Is the Makelele Role Still Relevant? The Evolution of the Defensive Midfielder

Is the Makelele Role Still Relevant? The Evolution of the Defensive Midfielder

Football is game that has constantly evolved since its inception. Throughout the years the game has seen many changes especially in the formations and thus the positions that players occupy. When the Premier League began in 1992 it would be a mighty task to find a team that didn’t play 4-4-2 with two conventional central midfielders. These midfielders often operated in a box-to-box role sharing the defensive duties. With the turn of the century many Premier league teams began to change and operate in a 4-5-1 or 4-3-3 formation.

Makele Role

Chelsea’s signing of Claude Makelele in 2003 gave the Premier League a player who went on define the rules of what a defensive midfielder should play like and universally, the role was known as the ‘Makelele’ role.  Ten years later we can suggest that the role is now on its way to retirement. In the Premier League, as well as around Europe, the defensive midfield role is now being occupied by great passers rather than the midfield spoiler seen in the previous decade.

A big contributing factor to this change in role has been the domination of the Spanish national team in international football and Barcelona’s recent supremacy in the club form of the game. Central to this dominance has been possession based football which relies on pressing higher up the pitch rather than employing a spoiler to break up the play. Arguably the champions of this role have been Barcelona and Spain’s Sergio Busquets or Juventus and Italy’s Andrea Pirlo, two players more comfortable in possession than without it. The main role of these players is not only to keep possession but start attacks, something that we are seeing now in the Premier League.

In order to assess this change we can look at the Premier League’s top four teams in the 2008/09 season and the most recent 2012/13 season.  Choosing each team’s most recognised defensive midfielder we can see some key differences between the two seasons. In the 2008/09 Denilson was involved in a ground duel most often at an average of every 7.26 minutes. In the 2012/13 season, surprisingly Mikel Arteta was involved in a ground duel most often at an average of every 9.63 minutes. Whilst not a massive difference between the two, the next player most often involved in a ground duel in the 2012/13 season was John Obi Mikel at an average of every 11.38 minutes. This number is lower than the next two players involved most often in a ground duel in Javier Mascherano and John Obi Mikel himself at 8.29 and 8.34 respectively in the 2008/09 season.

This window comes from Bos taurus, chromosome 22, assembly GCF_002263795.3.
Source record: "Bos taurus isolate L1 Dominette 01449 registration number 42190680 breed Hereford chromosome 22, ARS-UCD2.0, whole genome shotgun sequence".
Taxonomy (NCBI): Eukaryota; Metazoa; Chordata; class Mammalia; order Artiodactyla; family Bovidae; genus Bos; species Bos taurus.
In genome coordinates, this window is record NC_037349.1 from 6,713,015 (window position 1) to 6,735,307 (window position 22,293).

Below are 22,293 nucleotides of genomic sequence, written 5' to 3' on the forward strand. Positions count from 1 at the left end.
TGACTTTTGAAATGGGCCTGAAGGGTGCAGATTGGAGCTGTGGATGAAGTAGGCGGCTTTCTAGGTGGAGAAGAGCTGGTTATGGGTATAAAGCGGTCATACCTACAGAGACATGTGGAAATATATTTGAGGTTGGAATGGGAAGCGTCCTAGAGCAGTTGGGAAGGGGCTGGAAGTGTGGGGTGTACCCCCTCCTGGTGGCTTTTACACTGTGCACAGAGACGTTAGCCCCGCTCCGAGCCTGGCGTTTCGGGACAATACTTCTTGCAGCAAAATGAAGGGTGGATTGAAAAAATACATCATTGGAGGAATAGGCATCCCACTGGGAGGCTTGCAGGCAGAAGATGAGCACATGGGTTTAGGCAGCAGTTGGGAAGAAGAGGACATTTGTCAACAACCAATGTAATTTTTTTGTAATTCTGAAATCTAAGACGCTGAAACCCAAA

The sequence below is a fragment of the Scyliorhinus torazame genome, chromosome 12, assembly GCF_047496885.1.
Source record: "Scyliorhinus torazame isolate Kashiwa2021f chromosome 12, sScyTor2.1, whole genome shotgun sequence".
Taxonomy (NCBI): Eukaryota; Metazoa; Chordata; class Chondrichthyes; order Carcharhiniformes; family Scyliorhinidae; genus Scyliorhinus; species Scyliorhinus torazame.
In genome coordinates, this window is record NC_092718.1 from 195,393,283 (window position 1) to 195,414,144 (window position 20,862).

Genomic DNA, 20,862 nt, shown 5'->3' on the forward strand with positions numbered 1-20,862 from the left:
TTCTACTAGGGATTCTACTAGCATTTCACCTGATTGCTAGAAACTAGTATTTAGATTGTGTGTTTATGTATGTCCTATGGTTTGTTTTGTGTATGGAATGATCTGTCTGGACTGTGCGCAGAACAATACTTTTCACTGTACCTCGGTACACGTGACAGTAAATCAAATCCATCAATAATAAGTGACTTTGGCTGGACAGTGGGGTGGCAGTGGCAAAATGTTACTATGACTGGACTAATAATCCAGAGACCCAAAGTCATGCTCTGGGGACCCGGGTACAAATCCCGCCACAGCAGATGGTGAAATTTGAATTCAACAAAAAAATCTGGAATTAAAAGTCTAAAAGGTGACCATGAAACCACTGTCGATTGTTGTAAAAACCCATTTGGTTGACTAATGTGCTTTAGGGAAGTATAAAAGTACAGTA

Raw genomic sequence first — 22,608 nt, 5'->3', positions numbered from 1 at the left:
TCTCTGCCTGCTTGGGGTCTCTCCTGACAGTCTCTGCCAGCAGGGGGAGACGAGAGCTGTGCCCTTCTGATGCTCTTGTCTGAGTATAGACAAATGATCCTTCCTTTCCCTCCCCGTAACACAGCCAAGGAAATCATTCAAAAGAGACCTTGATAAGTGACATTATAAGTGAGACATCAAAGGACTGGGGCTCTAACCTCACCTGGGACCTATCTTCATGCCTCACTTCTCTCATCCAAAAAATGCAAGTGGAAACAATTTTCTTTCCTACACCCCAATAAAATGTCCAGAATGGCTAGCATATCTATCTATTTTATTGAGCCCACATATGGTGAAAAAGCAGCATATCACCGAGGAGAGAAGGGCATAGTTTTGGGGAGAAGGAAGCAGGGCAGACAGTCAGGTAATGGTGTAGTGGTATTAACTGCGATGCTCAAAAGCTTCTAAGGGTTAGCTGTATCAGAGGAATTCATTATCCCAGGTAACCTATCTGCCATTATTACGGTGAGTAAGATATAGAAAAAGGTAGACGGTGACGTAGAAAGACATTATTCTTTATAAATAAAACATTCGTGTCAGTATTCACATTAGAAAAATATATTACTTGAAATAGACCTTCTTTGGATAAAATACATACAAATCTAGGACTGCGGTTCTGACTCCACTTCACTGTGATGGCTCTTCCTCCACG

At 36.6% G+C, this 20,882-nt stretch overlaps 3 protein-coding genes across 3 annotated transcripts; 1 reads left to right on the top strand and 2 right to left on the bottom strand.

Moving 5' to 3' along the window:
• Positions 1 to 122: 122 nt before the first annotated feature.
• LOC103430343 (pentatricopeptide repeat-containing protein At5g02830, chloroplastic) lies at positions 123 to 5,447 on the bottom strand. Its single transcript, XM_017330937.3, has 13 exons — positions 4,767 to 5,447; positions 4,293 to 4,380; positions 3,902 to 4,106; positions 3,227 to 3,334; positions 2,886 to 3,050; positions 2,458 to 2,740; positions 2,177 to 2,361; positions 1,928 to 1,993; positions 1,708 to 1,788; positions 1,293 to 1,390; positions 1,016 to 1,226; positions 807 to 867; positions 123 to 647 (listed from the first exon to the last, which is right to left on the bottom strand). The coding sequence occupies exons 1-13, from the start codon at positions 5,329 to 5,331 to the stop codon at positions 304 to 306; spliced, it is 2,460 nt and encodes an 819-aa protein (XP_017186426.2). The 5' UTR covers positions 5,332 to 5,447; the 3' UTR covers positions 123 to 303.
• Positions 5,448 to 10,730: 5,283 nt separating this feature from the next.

Another statistic that shows that breaking up the play has become less important for the current crop of defensive midfielder is the average minutes per tackle stats. Predictably Javier Mascherano had the lowest average for minutes per tackle at 18.81 followed by Denilson at 24.04 and John Obi Mikel at 29.44. Other than Mikel Arteta, all of the top four’s defensive midfielders averaged a tackle at a higher minute average showing that their role now has less of an emphasis on tackling. In nearly all of the tackling criteria, a player from the 2008/09 season was involved in more often which helps to support this argument.

Tackling Stats

The next criteria we can look at are in terms of passing. We can expect that a defensive midfielder in the 2012/13 season will be involved more in the passing side of the game and this is supported by Mikel Arteta having an average of just under 81 passes per game. Although in the 2012/13 John Obi Mikel averaged around 55 passes per game, this is still higher than the 2008/09 seasons lowest with Manchester United’s Darren Fletcher averaging 52 passes a game. As well as this we can see a remarkable difference in the average number of final third entries. Michael Carrick entered the Final third a staggering 487 times compared to Denilson, who entered the final third the most in the 2009/09 season at 291 times. This shows a willingness to move forward more in the current defensive midfielder

All of the  passing criteria were topped by a player from the 2012/13 season supporting of the argument that the 2012/13 season saw defensive midfielders being involved in trying to start attacking play. However, Denilson also performed favourably in the passing criteria which shows that position was in transition. A player such as Javier Mascherano excelled in the tackling facet of the game and can be seen as a more traditional defensive midfielder in the mould of Makelele. However Denislon showed in the 2008/09 season that the defensive midfielder position was becoming more creative.

Passing Stats 1

So can we say that the Makelele role is no longer relevant? As we stated before football is a game that is constantly evolving. Within that evolution certain formations and roles become less prominent. Whilst tackling is something that will always be in the game and a key part of a defensive midfielders role, the tendencies of teams to press high up the field has meant midfielders are having to tackle less. Although there are still players like Cheick Tiote and Nigel De Jong,  increasingly the defensive midfield role is being handed to more technically proficient players.

Creativity is now a part of a defensive midfielder’s arsenal and the top four teams in the Premier League are testament to this. This could be the reason that Mikel Arteta was moved into a defensive midfield position last season and why Michael Carrick is finally receiving the recognition that many felt he has deserved. The role can now be seen as more a deep lying play maker rather than the traditional defensive midfielder. Whether this role will evolve again is the next question but it is certainly possible within the game of football.

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